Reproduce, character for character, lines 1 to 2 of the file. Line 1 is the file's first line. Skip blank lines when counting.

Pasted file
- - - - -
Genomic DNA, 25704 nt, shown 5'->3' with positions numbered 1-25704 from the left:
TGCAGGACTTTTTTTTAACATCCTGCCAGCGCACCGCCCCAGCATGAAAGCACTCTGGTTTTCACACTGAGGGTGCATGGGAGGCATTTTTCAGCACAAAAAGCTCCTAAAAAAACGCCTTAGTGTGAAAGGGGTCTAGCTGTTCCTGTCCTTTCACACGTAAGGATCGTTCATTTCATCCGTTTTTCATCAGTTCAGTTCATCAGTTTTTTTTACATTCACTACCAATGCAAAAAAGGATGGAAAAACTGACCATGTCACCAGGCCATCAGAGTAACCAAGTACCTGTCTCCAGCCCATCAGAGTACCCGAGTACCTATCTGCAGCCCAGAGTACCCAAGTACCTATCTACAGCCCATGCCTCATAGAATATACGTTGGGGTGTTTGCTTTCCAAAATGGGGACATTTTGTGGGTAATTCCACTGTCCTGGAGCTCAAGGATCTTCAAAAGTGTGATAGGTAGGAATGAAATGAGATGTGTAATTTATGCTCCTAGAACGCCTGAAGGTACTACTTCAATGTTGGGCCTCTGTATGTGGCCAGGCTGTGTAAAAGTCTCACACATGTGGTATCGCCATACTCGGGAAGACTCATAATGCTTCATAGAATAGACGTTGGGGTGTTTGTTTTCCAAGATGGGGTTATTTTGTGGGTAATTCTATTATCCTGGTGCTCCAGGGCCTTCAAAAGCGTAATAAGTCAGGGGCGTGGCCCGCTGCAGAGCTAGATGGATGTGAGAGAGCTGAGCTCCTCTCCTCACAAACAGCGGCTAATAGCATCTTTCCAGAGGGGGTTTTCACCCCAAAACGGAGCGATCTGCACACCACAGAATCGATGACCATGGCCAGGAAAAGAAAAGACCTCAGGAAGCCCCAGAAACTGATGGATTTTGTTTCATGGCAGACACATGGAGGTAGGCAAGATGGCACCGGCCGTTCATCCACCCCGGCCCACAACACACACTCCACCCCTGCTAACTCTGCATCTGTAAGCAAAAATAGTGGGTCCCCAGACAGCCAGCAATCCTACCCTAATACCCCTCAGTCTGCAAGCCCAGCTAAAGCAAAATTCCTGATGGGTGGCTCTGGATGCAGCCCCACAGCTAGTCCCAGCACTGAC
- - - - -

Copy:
Genomic DNA, 25704 nt, shown 5'->3' with positions numbered 1-25704 from the left:
TGCAGGACTTTTTTTTAACATCCTGCCAGCGCACCGCCCCAGCATGAAAGCACTCTGGTTTTCACACTGAGGGTGCATGGGAGGCATTTTTCAGCACAAAAAGCTCCTAAAAAAACGCCTTAGTGTGAAAGGGGTCTAGCTGTTCCTGTCCTTTCACACGTAAGGATCGTTCATTTCATCCGTTTTTCATCAGTTCAGTTCATCAGTTTTTTTTACATTCACTACCAATGCAAAAAAGGATGGAAAAACTGACCATGTCACCAGGCCATCAGAGTAACCAAGTACCTGTCTCCAGCCCATCAGAGTACCCGAGTACCTATCTGCAGCCCAGAGTACCCAAGTACCTATCTACAGCCCATGCCTCATAGAATATACGTTGGGGTGTTTGCTTTCCAAAATGGGGACATTTTGTGGGTAATTCCACTGTCCTGGAGCTCAAGGATCTTCAAAAGTGTGATAGGTAGGAATGAAATGAGATGTGTAATTTATGCTCCTAGAACGCCTGAAGGTACTACTTCAATGTTGGGCCTCTGTATGTGGCCAGGCTGTGTAAAAGTCTCACACATGTGGTATCGCCATACTCGGGAAGACTCATAATGCTTCATAGAATAGACGTTGGGGTGTTTGTTTTCCAAGATGGGGTTATTTTGTGGGTAATTCTATTATCCTGGTGCTCCAGGGCCTTCAAAAGCGTAATAAGTCAGGGGCGTGGCCCGCTGCAGAGCTAGATGGATGTGAGAGAGCTGAGCTCCTCTCCTCACAAACAGCGGCTAATAGCATCTTTCCAGAGGGGGTTTTCACCCCAAAACGGAGCGATCTGCACACCACAGAATCGATGACCATGGCCAGGAAAAGAAAAGACCTCAGGAAGCCCCAGAAACTGATGGATTTTGTTTCATGGCAGACACATGGAGGTAGGCAAGATGGCACCGGCCGTTCATCCACCCCGGCCCACAACACACACTCCACCCCTGCTAACTCTGCATCTGTAAGCAAAAATAGTGGGTCCCCAGACAGCCAGCAATCCTACCCTAATACCCCTCAGTCTGCAAGCCCAGCTAAAGCAAAATTCCTGATGGGTGGCTCTGGATGCAGCCCCACAGCTAGTCCCAGCACTGAC